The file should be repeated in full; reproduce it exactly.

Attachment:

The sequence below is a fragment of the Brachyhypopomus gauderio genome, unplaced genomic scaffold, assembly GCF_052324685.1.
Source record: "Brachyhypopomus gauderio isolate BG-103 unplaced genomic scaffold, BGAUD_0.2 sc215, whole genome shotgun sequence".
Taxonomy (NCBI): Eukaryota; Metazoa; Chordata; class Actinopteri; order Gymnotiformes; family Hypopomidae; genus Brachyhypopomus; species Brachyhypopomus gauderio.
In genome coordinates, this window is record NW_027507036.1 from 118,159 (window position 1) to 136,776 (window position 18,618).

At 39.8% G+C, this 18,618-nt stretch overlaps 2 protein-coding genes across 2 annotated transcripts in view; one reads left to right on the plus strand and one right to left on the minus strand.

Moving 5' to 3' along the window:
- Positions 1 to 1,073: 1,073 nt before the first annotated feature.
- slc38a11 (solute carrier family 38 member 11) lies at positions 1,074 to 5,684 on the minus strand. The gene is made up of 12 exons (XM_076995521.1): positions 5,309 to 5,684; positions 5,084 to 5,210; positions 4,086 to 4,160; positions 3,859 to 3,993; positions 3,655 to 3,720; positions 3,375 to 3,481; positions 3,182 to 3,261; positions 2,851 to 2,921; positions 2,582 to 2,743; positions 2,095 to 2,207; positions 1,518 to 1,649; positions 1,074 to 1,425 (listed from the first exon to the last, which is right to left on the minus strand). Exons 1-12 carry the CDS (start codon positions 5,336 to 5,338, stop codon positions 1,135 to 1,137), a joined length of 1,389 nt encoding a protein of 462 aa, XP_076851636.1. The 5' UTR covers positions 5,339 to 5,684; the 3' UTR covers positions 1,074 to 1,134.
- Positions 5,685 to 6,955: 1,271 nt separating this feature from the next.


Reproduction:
The sequence below is a fragment of the Brachyhypopomus gauderio genome, unplaced genomic scaffold, assembly GCF_052324685.1.
Source record: "Brachyhypopomus gauderio isolate BG-103 unplaced genomic scaffold, BGAUD_0.2 sc215, whole genome shotgun sequence".
Taxonomy (NCBI): Eukaryota; Metazoa; Chordata; class Actinopteri; order Gymnotiformes; family Hypopomidae; genus Brachyhypopomus; species Brachyhypopomus gauderio.
In genome coordinates, this window is record NW_027507036.1 from 118,159 (window position 1) to 136,776 (window position 18,618).

At 39.8% G+C, this 18,618-nt stretch overlaps 2 protein-coding genes across 2 annotated transcripts in view; one reads left to right on the plus strand and one right to left on the minus strand.

Moving 5' to 3' along the window:
- Positions 1 to 1,073: 1,073 nt before the first annotated feature.
- slc38a11 (solute carrier family 38 member 11) lies at positions 1,074 to 5,684 on the minus strand. The gene is made up of 12 exons (XM_076995521.1): positions 5,309 to 5,684; positions 5,084 to 5,210; positions 4,086 to 4,160; positions 3,859 to 3,993; positions 3,655 to 3,720; positions 3,375 to 3,481; positions 3,182 to 3,261; positions 2,851 to 2,921; positions 2,582 to 2,743; positions 2,095 to 2,207; positions 1,518 to 1,649; positions 1,074 to 1,425 (listed from the first exon to the last, which is right to left on the minus strand). Exons 1-12 carry the CDS (start codon positions 5,336 to 5,338, stop codon positions 1,135 to 1,137), a joined length of 1,389 nt encoding a protein of 462 aa, XP_076851636.1. The 5' UTR covers positions 5,339 to 5,684; the 3' UTR covers positions 1,074 to 1,134.
- Positions 5,685 to 6,955: 1,271 nt separating this feature from the next.